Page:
Published 17 years after the first version of the top-500 list was unveiled, the new iteration is “less rock-centric,” according to the magazine’s own words.
It’s also much more diverse. The 2003 list (and a slightly updated version in 2012) contained only three albums by female musicians among its top 50, with the highest-ranking—Joni Mitchell’s Blue—coming in at No. 30. (Blue is No. 3 in the new list.) Now the top 50 features seven albums by women, and an additional two more featuring women in prominent roles, via work from Fleetwood Mac and The Velvet Underground & Nico.
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The revamped top 50 is made up of 24 albums by people of color, but only three by women of color; the 2003 original had just 12 artists of color in the top 50. The Beatles alone had five albums placed in the original top 14.
The list is also more contemporary, with 154 new albums not on the previous rankings, including 86 albums from this century. In a post announcing the new project, Rolling Stone commented, “When we first published the 500 Greatest Albums of All Time in December 2003, Amy Winehouse was still three years from releasing Back to Black, and Kendrick Lamar’s good kid, m.A.A.d city, was almost a decade away; many of today’s top musicians (and fans) weren’t in middle school yet.”
Noticeable changes include two Prince albums to the top 50, with Purple Rain at no. 8, and Lauryn Hill’s The Miseducation of Lauryn Hill rounding out the top 10. The Beatles’ Abbey Road is now the group’s highest-rated release at no. 5, while Stevie Wonder’s classic Songs in the Key of Life sits a spot higher, and the Beach Boys’ Pet Sounds sits just below What’s Going On, at No. 2.
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Gaye’s seminal 1971 album reaching the top spot nearly 50 years after its release is also representative of the time we now live in. The Motown legend recorded the LP, and specifically the title track, as a response to police brutality during a protest. “Mercy Mercy Me (The Ecology)” and “Inner City Blues (Make Me Wanna Holler)” are other hits from What’s Going On.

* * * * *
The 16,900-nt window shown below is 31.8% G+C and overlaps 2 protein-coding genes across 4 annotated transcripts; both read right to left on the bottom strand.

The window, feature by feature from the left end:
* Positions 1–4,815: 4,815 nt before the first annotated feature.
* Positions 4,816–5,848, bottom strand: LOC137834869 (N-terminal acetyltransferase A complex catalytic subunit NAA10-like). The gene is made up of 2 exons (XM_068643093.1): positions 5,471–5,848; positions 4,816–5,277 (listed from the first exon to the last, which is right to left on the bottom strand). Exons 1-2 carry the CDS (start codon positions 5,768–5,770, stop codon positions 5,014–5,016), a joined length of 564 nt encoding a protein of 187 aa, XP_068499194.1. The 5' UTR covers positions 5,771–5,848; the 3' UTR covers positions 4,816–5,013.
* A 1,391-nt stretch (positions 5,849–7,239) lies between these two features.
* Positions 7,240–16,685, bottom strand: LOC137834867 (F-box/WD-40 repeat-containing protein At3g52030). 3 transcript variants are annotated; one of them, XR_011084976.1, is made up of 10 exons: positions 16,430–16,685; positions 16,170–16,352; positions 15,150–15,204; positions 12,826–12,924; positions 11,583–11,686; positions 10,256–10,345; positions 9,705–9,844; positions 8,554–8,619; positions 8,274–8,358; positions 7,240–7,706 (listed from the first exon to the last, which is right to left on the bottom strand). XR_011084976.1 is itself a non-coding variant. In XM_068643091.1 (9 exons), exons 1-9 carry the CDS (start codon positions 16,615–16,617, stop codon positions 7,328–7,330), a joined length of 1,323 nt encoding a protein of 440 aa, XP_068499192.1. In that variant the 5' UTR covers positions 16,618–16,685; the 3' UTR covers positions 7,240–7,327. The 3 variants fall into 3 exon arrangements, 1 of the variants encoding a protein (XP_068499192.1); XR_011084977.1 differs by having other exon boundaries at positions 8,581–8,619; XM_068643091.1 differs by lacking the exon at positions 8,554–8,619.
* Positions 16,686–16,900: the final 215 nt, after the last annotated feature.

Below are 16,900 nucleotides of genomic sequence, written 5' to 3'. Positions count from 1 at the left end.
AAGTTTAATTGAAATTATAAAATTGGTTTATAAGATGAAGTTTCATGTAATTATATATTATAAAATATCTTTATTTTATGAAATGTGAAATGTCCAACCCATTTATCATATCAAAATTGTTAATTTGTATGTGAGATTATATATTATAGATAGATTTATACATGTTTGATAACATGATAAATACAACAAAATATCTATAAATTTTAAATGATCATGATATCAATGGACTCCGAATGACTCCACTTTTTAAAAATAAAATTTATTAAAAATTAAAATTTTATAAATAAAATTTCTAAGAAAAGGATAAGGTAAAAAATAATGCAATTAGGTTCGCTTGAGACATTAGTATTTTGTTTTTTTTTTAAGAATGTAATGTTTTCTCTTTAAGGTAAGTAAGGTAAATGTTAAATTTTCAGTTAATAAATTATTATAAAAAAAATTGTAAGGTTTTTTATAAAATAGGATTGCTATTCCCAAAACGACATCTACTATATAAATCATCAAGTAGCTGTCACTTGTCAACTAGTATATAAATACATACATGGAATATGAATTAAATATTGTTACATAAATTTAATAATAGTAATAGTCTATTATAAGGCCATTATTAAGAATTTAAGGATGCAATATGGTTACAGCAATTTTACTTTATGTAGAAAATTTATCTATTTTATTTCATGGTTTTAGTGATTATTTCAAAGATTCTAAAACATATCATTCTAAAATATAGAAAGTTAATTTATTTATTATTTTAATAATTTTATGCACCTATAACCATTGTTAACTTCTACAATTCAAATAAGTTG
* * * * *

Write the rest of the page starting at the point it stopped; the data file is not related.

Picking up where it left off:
More than 300 artists, journalists, and industry figures helped Rolling Stone compile the list. Voters submitted ballots ranking their 50 favorite albums, and the magazine tabulated the results. Artists who participated in the voting process included Beyoncé, Billie Eilish, Taylor Swift, Alabama Shakes’ Brittany Howard, Beastie Boys’ Adam Horovitz and Morrissey.
“I think it’s an honest reflection of how taste is now,” Rolling Stone‘s Reviews Editor, Jon Dolan, said in a statement.
The 20 Greatest Albums of All Time (according to RS in 2020, that is):
01. Marvin Gaye – What’s Going On
02. The Beach Boys – Pet Sounds
03. Joni Mitchell – Blue
04. Stevie Wonder – Songs in the Key of Life
05. The Beatles – Abbey Road
06. Nirvana – Nevermind
07. Fleetwood Mac – Rumours
08. Prince and the Revolution – Purple Rain
09. Bob Dylan – Blood on the Tracks
10. Lauryn Hill – The Miseducation of Lauryn Hill
11. The Beatles – Revolver
12. Michael Jackson – Thriller
13. Aretha Franklin – I Never Loved a Man the Way I Love You
14. The Rolling Stones – Exile on Main Street
15. Public Enemy – It Takes a Nation of Millions to Hold Us Back
16. The Clash – London Calling
17. Kanye West – My Beautiful Dark Twisted Fantasy
18. Bob Dylan – Highway 61 Revisited
19. Kendrick Lamar – To Pimp a Butterfly
20. Radiohead – Kid A